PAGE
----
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11th Oct '17 4:55:41 PM garthvader
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The special pleading here is that it's insisted that an ultimate cause exists; to avoid the infinite regress, it's claimed that this cause is the sole exception and does ''not'' require a beginning, and therefore does not itself require a cause. The proponents naturally try to justify this (for instance, arguing infinite regress is impossible, and thus the "uncaused cause" necessarily must exist) though of course many don't accept that argument.

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The special pleading here is that it's insisted that an ultimate cause exists; to avoid the infinite regress, it's claimed that this cause is the sole exception and does ''not'' require a beginning, and therefore does not itself require a cause. The proponents naturally try to justify this (for instance, arguing infinite regress is impossible, and thus the "uncaused cause" necessarily must exist) though this simply creates another case of course many don't accept that argument.
special pleading (as there is no reason to believe an uncaused cause is more able to exist than an infinite regress): there's a reason this gets called the "existence paradox."
4th Jan '17 6:59:30 PM Fireblood
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The special pleading here is that it's insisted that an ultimate cause exists; to avoid the infinite regress, it's claimed that this cause is the sole exception and does ''not'' require a beginning, and therefore does not itself require a cause.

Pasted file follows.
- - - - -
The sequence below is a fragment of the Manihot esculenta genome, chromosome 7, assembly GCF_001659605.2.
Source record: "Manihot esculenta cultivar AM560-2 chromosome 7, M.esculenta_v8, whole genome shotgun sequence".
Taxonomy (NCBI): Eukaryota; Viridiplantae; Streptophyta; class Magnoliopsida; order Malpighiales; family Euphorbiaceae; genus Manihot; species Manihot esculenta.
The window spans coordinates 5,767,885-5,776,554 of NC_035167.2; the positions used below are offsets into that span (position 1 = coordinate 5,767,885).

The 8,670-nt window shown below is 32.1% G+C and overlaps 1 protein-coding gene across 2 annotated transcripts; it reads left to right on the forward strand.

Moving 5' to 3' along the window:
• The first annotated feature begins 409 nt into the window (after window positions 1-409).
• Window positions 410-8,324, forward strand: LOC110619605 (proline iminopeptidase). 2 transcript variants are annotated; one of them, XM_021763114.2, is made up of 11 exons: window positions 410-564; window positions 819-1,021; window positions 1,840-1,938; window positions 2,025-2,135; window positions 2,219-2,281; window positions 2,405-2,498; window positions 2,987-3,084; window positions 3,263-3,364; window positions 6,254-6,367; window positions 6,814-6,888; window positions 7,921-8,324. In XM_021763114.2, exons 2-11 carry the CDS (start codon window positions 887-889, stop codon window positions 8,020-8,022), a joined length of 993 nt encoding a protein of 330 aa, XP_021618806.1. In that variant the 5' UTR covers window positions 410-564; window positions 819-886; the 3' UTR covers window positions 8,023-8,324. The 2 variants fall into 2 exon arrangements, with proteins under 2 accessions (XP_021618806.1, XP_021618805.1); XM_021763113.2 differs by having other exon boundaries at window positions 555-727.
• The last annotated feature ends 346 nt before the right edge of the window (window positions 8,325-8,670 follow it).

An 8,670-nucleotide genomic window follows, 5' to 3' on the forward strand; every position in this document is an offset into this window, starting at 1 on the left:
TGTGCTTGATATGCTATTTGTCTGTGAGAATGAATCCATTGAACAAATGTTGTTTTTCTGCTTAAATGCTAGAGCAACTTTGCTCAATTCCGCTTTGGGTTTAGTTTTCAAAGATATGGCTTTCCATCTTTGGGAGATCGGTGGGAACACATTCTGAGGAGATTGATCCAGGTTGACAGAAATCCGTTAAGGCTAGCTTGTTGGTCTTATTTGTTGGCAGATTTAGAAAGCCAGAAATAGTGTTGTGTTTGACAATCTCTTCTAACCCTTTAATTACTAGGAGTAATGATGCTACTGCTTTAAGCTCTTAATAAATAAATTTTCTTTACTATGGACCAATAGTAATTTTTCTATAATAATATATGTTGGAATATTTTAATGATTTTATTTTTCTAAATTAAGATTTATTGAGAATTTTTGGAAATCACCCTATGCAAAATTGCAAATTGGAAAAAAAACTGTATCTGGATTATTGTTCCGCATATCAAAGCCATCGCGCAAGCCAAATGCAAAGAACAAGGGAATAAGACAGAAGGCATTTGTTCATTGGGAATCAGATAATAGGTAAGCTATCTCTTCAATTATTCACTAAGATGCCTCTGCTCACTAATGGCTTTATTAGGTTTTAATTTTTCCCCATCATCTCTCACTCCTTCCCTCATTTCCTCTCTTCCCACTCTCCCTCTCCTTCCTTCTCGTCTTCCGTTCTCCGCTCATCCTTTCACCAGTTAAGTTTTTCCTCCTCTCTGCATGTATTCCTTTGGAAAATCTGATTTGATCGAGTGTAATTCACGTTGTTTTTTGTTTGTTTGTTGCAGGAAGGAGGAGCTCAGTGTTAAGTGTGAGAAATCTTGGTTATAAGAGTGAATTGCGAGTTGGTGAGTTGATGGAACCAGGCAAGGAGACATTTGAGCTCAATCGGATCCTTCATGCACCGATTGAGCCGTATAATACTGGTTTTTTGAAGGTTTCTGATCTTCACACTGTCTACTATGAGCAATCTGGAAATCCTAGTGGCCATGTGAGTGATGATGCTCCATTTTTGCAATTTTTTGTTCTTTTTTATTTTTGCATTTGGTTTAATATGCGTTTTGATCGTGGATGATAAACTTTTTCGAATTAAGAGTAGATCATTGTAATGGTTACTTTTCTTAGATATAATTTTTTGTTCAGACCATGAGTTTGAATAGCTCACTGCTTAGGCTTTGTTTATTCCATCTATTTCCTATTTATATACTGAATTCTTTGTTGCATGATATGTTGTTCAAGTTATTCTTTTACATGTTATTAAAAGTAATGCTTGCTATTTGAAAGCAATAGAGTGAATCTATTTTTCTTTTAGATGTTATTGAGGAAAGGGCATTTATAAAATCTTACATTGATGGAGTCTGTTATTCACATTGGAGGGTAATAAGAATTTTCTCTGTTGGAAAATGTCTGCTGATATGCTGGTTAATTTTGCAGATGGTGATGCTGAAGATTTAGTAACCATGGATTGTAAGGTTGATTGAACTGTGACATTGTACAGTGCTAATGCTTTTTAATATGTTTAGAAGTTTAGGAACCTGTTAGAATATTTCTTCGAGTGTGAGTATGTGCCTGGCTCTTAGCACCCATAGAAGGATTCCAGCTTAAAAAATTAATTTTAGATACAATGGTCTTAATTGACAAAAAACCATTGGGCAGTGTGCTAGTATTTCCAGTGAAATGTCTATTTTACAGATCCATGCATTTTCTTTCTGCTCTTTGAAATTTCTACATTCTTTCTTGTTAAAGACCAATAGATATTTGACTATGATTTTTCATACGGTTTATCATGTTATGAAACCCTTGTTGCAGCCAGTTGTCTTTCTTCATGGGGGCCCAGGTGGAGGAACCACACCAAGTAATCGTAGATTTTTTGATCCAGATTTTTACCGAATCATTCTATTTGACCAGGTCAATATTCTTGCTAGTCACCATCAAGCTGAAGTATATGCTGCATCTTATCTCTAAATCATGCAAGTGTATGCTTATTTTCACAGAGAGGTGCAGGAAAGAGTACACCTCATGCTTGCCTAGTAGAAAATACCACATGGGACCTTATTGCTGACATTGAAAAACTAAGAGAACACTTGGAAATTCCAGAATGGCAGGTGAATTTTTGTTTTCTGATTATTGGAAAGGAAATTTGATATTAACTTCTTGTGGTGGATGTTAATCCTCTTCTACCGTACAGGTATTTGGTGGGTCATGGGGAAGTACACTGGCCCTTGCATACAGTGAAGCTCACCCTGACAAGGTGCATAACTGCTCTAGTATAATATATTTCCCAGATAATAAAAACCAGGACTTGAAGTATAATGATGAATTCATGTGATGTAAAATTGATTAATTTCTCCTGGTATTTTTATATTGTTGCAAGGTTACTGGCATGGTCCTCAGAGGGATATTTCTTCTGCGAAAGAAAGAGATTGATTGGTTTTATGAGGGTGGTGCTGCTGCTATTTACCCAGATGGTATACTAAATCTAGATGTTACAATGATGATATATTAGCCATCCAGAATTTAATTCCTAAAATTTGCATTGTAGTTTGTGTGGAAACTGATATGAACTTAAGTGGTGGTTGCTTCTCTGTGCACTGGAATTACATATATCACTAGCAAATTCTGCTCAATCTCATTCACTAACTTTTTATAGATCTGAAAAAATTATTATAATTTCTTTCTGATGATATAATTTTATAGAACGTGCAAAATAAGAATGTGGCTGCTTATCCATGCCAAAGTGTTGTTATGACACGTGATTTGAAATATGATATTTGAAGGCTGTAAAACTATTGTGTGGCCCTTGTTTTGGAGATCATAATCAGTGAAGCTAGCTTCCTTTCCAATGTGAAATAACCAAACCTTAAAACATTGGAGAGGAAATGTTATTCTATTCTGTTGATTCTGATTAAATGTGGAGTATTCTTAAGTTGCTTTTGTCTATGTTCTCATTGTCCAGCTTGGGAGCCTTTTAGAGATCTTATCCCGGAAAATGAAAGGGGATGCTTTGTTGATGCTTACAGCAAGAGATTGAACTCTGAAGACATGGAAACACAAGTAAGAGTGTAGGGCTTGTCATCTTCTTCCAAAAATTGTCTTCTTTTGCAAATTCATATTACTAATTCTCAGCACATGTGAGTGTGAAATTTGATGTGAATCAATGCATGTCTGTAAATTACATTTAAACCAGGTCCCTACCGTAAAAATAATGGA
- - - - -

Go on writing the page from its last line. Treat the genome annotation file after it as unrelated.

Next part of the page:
to:

The special pleading here is that it's insisted that an ultimate cause exists; to avoid the infinite regress, it's claimed that this cause is the sole exception and does ''not'' require a beginning, and therefore does not itself require a cause.
cause. The proponents naturally try to justify this (for instance, arguing infinite regress is impossible, and thus the "uncaused cause" necessarily must exist) though of course many don't accept that argument.
22nd Oct '16 5:29:06 PM AndIntroducingALeg
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* When there really is a reason why someone should be given special treatment. For example, an exemption for murder is often granted for someone acting in self-defense.

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* When there really is a reason why someone should be given special treatment. For example, an exemption for murder is often granted for someone acting in self-defense. Or, to link to an example above, "I'm an ambulance driver on duty, so I shouldn't have to stop at red lights".
21st Aug '16 11:06:42 AM garthvader
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Though this may "disprove" not only a creator, but the Big Bang (though accurately speaking, the Big bang theory is not about the very beginning of the universe or what was before it, but how it was very early at its beginning, 10-43 seconds after "time zero" at which the expansion began) , necessarily implying that the universe has no beginning, and thus that the Steady State theory is true, [[LogicBomb even though that has already been disproved]], and [[MemeticMutation my oh my I've gone cross-eyed]].
7th Mar '16 1:17:02 PM Discar